A total of 316 candidates filed for election, which is approximately 1.96 candidates per seat. This figure is higher than the 2016 Texas average of 1.79 candidates per seat and the 2016 national average of 1.90 candidates per seat. In all, 114 incumbents are seeking re-election, which means 47 races are open-seat contests.
These 56 school districts served a combined total of 1,817,124 students during the 2016-2017 school year.
Members of the Alaska House ended a month-long leadership deadlock by electing Rep. Bryce Edgmon as speaker on February 14, 2019. Edgmon was elected by a bipartisan coalition under the condition that he establish a power-sharing arrangement where both Democrats and Republicans held positions of power.
The coalition that elected Edgmon speaker included all 15 House Democrats, four Republicans, and independent Daniel Ortiz. Eighteen Republicans voted against him. Edgmon, who previously served as House speaker from 2017 to 2018, was a Democrat until February 11, when he changed his party affiliation to unenrolled.
Under the power-sharing arrangement, there is a 25-member bipartisan majority coalition led by Edgmon (15 Democrats, eight Republicans, and two independents) and a 15-member minority led by Lance Pruitt (all Republicans). Here are the details:
Although Edgmon is speaker, Republicans Steve Thompson and Louise Stutes serve as majority leader and majority whip, respectively.
The Rules Committee, which controls the flow of legislation to the floor, is chaired by Republican Charles Kopp.
Of the nine standing committees, three have Democratic and Republican co-chairs (including the powerful Finance Committee) and six are Democratic-led. Of the four special committees, two are Democratic-led and two are Republican-led.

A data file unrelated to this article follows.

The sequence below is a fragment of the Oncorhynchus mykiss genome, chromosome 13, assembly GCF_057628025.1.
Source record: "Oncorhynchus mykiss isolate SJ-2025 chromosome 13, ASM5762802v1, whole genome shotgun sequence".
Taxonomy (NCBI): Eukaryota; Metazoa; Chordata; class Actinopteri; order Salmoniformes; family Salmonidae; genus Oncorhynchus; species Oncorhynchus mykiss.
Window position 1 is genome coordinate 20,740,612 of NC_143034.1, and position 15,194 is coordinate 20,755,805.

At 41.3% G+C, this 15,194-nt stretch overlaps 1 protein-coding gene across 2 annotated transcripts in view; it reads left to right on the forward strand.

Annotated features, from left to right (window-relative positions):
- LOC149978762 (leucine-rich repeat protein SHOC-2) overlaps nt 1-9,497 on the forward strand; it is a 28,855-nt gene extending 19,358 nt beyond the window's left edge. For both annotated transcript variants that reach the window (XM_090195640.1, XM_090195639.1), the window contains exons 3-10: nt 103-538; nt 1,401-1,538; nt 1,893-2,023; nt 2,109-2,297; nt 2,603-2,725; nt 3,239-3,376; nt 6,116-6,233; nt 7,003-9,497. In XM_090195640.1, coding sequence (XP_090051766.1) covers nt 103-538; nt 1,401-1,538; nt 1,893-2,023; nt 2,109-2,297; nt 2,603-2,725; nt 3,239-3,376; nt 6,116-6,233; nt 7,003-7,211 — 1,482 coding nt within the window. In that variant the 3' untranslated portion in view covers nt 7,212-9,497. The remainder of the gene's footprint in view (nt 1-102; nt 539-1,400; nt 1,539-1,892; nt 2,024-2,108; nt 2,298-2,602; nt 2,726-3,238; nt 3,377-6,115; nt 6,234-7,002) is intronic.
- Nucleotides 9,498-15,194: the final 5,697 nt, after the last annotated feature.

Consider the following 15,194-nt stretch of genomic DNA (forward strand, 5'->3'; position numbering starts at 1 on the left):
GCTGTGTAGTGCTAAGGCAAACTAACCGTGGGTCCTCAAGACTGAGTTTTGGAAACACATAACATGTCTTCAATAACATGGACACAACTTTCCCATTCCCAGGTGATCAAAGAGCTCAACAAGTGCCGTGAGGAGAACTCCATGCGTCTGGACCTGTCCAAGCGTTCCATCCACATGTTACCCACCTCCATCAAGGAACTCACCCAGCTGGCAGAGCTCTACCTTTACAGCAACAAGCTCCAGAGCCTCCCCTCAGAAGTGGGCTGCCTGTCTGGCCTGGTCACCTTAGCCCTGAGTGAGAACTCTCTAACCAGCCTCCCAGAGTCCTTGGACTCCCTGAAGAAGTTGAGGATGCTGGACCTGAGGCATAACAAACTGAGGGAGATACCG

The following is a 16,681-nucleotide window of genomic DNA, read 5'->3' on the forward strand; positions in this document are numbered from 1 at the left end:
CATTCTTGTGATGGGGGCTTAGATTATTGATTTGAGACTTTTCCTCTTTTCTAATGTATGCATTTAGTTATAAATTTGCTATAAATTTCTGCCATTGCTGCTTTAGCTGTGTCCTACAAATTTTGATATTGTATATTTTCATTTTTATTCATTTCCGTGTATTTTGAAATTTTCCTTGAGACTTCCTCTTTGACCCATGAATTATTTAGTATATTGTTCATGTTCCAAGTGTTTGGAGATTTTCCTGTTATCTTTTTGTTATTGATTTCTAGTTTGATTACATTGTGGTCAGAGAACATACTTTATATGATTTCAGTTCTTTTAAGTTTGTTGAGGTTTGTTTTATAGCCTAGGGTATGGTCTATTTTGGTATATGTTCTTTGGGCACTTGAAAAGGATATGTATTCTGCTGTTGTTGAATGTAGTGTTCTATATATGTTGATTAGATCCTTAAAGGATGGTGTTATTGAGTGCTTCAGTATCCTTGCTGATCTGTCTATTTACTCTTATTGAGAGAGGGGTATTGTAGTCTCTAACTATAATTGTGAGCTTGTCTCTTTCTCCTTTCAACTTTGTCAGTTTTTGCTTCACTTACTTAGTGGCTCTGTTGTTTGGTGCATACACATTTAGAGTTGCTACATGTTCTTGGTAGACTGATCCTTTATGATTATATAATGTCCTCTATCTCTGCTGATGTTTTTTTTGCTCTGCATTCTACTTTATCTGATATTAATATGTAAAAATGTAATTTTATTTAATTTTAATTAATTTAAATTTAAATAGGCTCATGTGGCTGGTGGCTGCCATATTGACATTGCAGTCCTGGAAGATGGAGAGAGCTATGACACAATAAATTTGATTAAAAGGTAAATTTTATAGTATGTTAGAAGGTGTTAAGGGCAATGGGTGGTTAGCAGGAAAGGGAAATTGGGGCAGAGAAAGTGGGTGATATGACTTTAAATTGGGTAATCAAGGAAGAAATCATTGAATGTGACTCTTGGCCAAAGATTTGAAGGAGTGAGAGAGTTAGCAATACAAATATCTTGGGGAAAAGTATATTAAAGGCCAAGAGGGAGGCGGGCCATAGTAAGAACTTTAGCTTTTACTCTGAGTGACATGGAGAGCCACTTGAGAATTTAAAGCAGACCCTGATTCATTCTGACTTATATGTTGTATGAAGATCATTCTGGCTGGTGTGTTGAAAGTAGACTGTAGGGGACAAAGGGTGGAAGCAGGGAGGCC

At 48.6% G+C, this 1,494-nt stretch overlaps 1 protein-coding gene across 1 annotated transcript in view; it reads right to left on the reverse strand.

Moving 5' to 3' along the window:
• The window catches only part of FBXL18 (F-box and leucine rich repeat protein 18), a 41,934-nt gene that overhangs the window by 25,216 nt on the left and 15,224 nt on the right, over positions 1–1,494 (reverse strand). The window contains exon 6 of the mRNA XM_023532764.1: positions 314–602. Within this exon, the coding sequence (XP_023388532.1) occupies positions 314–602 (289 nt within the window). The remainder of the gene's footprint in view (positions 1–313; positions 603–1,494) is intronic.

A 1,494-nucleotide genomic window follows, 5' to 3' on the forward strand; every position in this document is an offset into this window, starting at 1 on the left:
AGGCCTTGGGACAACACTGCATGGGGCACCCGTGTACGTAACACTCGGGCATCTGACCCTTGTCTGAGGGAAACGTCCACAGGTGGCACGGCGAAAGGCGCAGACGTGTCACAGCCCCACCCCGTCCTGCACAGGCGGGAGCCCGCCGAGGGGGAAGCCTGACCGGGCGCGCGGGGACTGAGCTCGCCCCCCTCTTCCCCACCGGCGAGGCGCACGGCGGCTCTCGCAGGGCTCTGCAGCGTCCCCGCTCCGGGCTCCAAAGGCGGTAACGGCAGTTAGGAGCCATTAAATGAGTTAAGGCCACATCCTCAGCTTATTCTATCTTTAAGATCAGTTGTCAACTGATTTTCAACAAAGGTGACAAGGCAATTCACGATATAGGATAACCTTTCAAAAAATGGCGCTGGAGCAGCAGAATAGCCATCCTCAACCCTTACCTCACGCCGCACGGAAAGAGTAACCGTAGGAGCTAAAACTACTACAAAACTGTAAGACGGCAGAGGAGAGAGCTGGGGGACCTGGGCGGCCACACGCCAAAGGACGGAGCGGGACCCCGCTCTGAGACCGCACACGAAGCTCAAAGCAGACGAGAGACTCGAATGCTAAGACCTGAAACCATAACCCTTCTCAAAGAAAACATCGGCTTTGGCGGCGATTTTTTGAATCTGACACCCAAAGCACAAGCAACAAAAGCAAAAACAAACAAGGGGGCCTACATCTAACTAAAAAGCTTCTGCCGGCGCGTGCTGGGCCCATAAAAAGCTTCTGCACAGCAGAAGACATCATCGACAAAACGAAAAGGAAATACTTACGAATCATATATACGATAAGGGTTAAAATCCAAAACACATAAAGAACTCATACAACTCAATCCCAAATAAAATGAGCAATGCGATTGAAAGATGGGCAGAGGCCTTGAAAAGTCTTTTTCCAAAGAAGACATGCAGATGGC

Of the eight Republicans serving in the majority, four voted for Edgmon, three voted against Edgmon, and one—Gary Knopp—did not participate.
The Federal Register is a daily journal of federal government activity that includes presidential documents, proposed and final rules, and public notices. It is a common measure of an administration’s regulatory activity.
During the week of March 25 to March 29, the number of pages in the Federal Register increased by 1,076 pages, bringing the year-to-date total to 12,046 pages. This week’s Federal Register featured a total of 566 documents, including 474 notices, four presidential documents, 40 proposed rules, and 48 final rules.
Three proposed rules and two final rules were deemed significant under E.O. 12866—meaning that they may have large impacts on the economy, environment, public health, or state or local governments. Significant actions may also conflict with presidential priorities or other agency rules.
During the same week in 2018, the number of pages in the Federal Register increased by 776 pages. As of March 29, the 2019 total trailed the 2018 total by 1,578 pages.
The Trump administration has added an average of 927 pages to the Federal Register each week in 2019 as of March 29. In 2018, the Trump administration added an average of 1,301 pages to the Federal Register each week. Over the course of the Obama administration, the Federal Register increased by an average of 1,658 pages per week.
According to government data, the Federal Register hit an all-time high of 95,894 pages in 2016.